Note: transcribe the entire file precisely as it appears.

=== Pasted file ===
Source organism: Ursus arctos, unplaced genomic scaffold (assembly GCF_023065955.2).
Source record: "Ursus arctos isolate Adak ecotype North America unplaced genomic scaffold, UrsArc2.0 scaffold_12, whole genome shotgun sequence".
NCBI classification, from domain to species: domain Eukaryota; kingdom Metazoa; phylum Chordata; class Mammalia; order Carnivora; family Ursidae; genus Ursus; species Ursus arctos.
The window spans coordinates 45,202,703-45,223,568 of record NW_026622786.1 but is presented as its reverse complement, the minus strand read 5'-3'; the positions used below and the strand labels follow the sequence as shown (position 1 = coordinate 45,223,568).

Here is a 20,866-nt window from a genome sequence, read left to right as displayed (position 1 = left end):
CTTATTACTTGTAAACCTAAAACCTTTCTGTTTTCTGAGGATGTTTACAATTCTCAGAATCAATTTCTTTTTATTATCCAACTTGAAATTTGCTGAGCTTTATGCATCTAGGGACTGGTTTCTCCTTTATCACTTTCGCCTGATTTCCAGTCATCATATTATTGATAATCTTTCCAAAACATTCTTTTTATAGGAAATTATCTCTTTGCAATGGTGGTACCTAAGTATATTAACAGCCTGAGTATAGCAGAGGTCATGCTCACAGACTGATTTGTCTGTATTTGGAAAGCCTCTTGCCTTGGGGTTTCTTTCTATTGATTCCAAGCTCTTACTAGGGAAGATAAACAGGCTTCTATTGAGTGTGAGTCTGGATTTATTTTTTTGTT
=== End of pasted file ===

Source organism: Ursus arctos, unplaced genomic scaffold (assembly GCF_023065955.2).
Source record: "Ursus arctos isolate Adak ecotype North America unplaced genomic scaffold, UrsArc2.0 scaffold_12, whole genome shotgun sequence".
NCBI classification, from domain to species: domain Eukaryota; kingdom Metazoa; phylum Chordata; class Mammalia; order Carnivora; family Ursidae; genus Ursus; species Ursus arctos.
The window spans coordinates 45,202,703-45,223,568 of record NW_026622786.1 but is presented as its reverse complement, the minus strand read 5'-3'; the positions used below and the strand labels follow the sequence as shown (position 1 = coordinate 45,223,568).

Here is a 20,866-nt window from a genome sequence, read left to right as displayed (position 1 = left end):
CTTATTACTTGTAAACCTAAAACCTTTCTGTTTTCTGAGGATGTTTACAATTCTCAGAATCAATTTCTTTTTATTATCCAACTTGAAATTTGCTGAGCTTTATGCATCTAGGGACTGGTTTCTCCTTTATCACTTTCGCCTGATTTCCAGTCATCATATTATTGATAATCTTTCCAAAACATTCTTTTTATAGGAAATTATCTCTTTGCAATGGTGGTACCTAAGTATATTAACAGCCTGAGTATAGCAGAGGTCATGCTCACAGACTGATTTGTCTGTATTTGGAAAGCCTCTTGCCTTGGGGTTTCTTTCTATTGATTCCAAGCTCTTACTAGGGAAGATAAACAGGCTTCTATTGAGTGTGAGTCTGGATTTATTTTTTTGTT